Counsel does not claim that this evidence is insufficient, nor could he successfully do so. He does claim that the government obtained the evidence in violation of his rights under the search and seizure provisions of the Fourth Amendment. This claim is based upon the manner in which the government learned that Camargo was involved. For the purpose of this discussion, we assume that it was Camargo's Form I-186 card, which was obtained in the manner described below, that led government investigators to Camargo, and enabled the government to build its case under Count II.


On July 24, 1968, Tamayo and his wife ate in a restaurant in Chico, California. After they left the restaurant, employees discovered a plain brown paper bag. The bag contained 118 Form I-186 cards. The employees called the Chico Sheriff's office and a Sergeant Baxter of that office came to the restaurant and picked up the bag and cards. After looking at the cards, Sergeant Baxter telephoned the Border Patrol in Sacramento. The Patrol said they would send personnel to Chico the following morning to look at the cards.


That same afternoon Tamayo returned to the restaurant and asked if a bag had been found. The restaurant manager phoned Sergeant Baxter and told Tamayo that the bag had been turned over to the sheriff's office. Tamayo and Baxter met outside the restaurant and Tamayo, at Baxter's request, followed him back to the sheriff's office. When Tamayo attempted to claim the bag, he was told that the Border Patrol was coming the next morning to look at the bag's contents, and was asked if he would come back the next day. He agreed.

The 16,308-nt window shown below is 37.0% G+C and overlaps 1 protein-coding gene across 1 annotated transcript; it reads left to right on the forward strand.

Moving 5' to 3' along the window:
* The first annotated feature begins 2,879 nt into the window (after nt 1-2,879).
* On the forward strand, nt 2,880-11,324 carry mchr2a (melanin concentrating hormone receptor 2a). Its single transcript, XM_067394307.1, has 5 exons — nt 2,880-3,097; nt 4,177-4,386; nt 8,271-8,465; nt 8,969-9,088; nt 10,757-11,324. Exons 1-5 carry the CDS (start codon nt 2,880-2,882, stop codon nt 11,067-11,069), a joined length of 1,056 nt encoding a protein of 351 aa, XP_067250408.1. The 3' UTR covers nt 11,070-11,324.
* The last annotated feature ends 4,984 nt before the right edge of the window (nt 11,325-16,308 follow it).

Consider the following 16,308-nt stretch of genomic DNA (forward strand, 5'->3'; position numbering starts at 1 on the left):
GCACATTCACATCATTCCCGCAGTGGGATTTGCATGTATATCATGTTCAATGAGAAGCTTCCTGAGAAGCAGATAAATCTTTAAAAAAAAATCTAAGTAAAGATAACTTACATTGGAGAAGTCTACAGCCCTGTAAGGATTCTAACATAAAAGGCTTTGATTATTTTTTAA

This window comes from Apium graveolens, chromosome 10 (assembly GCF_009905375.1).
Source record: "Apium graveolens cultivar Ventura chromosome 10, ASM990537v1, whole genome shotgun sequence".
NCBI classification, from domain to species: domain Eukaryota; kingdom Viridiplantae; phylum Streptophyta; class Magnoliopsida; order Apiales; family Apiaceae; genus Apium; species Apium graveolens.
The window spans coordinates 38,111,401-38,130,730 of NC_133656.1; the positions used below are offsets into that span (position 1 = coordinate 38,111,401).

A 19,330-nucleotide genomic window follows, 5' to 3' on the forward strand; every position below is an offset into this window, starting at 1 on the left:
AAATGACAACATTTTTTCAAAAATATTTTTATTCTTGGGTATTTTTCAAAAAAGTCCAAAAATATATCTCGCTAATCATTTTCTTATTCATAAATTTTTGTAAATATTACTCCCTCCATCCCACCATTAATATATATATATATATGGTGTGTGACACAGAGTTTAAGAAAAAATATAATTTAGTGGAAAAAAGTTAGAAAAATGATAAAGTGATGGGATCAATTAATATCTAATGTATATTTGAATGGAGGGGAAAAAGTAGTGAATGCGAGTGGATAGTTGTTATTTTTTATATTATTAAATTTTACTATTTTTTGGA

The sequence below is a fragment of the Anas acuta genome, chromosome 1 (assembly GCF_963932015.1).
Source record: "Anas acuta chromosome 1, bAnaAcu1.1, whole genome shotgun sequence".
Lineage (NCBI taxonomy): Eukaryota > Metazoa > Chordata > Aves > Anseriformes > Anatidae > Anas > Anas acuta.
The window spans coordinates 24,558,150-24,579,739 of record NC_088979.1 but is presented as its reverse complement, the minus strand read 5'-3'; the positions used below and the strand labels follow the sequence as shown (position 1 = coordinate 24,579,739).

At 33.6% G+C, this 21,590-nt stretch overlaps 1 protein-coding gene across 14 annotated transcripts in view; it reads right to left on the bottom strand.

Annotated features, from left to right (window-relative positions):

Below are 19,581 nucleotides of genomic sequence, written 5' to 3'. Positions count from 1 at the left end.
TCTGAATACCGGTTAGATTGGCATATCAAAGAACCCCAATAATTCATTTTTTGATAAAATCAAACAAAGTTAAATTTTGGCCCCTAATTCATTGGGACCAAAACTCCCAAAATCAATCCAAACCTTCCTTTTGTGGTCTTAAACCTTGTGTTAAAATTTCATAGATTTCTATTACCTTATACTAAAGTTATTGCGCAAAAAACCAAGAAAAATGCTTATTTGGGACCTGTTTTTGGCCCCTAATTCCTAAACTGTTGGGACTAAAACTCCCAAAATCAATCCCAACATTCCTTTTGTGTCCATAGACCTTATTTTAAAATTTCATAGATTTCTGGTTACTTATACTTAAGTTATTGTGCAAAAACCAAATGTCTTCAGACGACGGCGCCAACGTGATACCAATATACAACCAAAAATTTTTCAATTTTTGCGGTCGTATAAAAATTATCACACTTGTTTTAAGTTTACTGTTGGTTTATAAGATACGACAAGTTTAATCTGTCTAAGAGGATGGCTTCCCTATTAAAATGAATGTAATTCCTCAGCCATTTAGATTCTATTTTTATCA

The next morning the Border Patrol officers Schnase and Goede arrived at the sheriff's office. The officers examined the cards and told Sergeant Baxter that he could give the bag and its contents to Tamayo. The Border Patrol officers then left the sheriff's office and stationed themselves nearby. Later, Tamayo drove up, entered the office, received the bag, and departed. The Border Patrol officers stopped Tamayo's car and after Officer Schnase identified himself and examined Tamayo's papers, which showed that Tamayo was a resident alien, he asked Tamayo what was in the bag which was visible on the front seat. Tamayo said he had picked the bag up at the sheriff's office. Schnase asked to see it, and Tamayo handed the bag to Officer Schnase through the side window of his car. The bag contained the Form I-186 cards. Schnase requested Tamayo to follow him to Sacramento to talk with Immigration officers. Tamayo agreed and followed the officers to Sacramento in his own car.


In Sacramento, Tamayo, after being fully warned, explained that he had lunched in Chico with a friend the previous day and then had driven the friend to the bus depot. At the depot the friend told Tamayo that he had left a bag at the restaurant and asked Tamayo to retrieve it and return it to him in Los Angeles. After hearing this story, the Immigration officers placed Tamayo under arrest. One of the cards in the bag had been issued to Camargo.